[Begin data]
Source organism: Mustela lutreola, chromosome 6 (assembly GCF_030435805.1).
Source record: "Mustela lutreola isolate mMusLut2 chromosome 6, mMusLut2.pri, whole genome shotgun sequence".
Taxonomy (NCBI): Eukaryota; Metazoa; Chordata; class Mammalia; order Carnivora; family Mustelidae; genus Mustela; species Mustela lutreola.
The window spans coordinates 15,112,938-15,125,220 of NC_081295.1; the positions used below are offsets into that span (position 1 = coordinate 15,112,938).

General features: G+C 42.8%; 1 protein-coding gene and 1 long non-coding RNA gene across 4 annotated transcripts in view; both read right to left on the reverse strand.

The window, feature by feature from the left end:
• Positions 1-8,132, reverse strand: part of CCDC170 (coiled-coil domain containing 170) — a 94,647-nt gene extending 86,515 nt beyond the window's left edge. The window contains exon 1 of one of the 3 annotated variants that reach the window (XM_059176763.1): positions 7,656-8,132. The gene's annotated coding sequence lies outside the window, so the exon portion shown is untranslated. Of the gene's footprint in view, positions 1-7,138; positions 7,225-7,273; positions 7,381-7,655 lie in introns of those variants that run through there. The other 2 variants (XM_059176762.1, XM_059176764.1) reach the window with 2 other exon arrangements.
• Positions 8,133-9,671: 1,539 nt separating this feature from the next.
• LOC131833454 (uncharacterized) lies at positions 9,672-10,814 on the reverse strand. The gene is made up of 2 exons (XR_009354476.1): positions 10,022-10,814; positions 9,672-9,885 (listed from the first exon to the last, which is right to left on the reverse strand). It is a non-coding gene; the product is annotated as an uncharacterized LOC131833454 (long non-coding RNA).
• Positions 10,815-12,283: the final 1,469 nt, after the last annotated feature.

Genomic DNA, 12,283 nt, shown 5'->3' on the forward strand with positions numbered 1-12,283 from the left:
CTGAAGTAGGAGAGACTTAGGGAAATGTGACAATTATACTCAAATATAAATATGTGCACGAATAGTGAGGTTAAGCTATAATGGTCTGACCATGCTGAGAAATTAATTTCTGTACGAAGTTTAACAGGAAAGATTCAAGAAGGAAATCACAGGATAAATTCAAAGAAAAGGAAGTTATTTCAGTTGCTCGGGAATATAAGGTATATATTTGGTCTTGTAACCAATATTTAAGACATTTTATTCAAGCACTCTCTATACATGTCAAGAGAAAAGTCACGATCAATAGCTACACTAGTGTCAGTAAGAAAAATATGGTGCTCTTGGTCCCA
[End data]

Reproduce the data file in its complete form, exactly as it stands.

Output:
Source organism: Mustela lutreola, chromosome 6 (assembly GCF_030435805.1).
Source record: "Mustela lutreola isolate mMusLut2 chromosome 6, mMusLut2.pri, whole genome shotgun sequence".
Taxonomy (NCBI): Eukaryota; Metazoa; Chordata; class Mammalia; order Carnivora; family Mustelidae; genus Mustela; species Mustela lutreola.
The window spans coordinates 15,112,938-15,125,220 of NC_081295.1; the positions used below are offsets into that span (position 1 = coordinate 15,112,938).

General features: G+C 42.8%; 1 protein-coding gene and 1 long non-coding RNA gene across 4 annotated transcripts in view; both read right to left on the reverse strand.

The window, feature by feature from the left end:
• Positions 1-8,132, reverse strand: part of CCDC170 (coiled-coil domain containing 170) — a 94,647-nt gene extending 86,515 nt beyond the window's left edge. The window contains exon 1 of one of the 3 annotated variants that reach the window (XM_059176763.1): positions 7,656-8,132. The gene's annotated coding sequence lies outside the window, so the exon portion shown is untranslated. Of the gene's footprint in view, positions 1-7,138; positions 7,225-7,273; positions 7,381-7,655 lie in introns of those variants that run through there. The other 2 variants (XM_059176762.1, XM_059176764.1) reach the window with 2 other exon arrangements.
• Positions 8,133-9,671: 1,539 nt separating this feature from the next.
• LOC131833454 (uncharacterized) lies at positions 9,672-10,814 on the reverse strand. The gene is made up of 2 exons (XR_009354476.1): positions 10,022-10,814; positions 9,672-9,885 (listed from the first exon to the last, which is right to left on the reverse strand). It is a non-coding gene; the product is annotated as an uncharacterized LOC131833454 (long non-coding RNA).
• Positions 10,815-12,283: the final 1,469 nt, after the last annotated feature.

Genomic DNA, 12,283 nt, shown 5'->3' on the forward strand with positions numbered 1-12,283 from the left:
CTGAAGTAGGAGAGACTTAGGGAAATGTGACAATTATACTCAAATATAAATATGTGCACGAATAGTGAGGTTAAGCTATAATGGTCTGACCATGCTGAGAAATTAATTTCTGTACGAAGTTTAACAGGAAAGATTCAAGAAGGAAATCACAGGATAAATTCAAAGAAAAGGAAGTTATTTCAGTTGCTCGGGAATATAAGGTATATATTTGGTCTTGTAACCAATATTTAAGACATTTTATTCAAGCACTCTCTATACATGTCAAGAGAAAAGTCACGATCAATAGCTACACTAGTGTCAGTAAGAAAAATATGGTGCTCTTGGTCCCA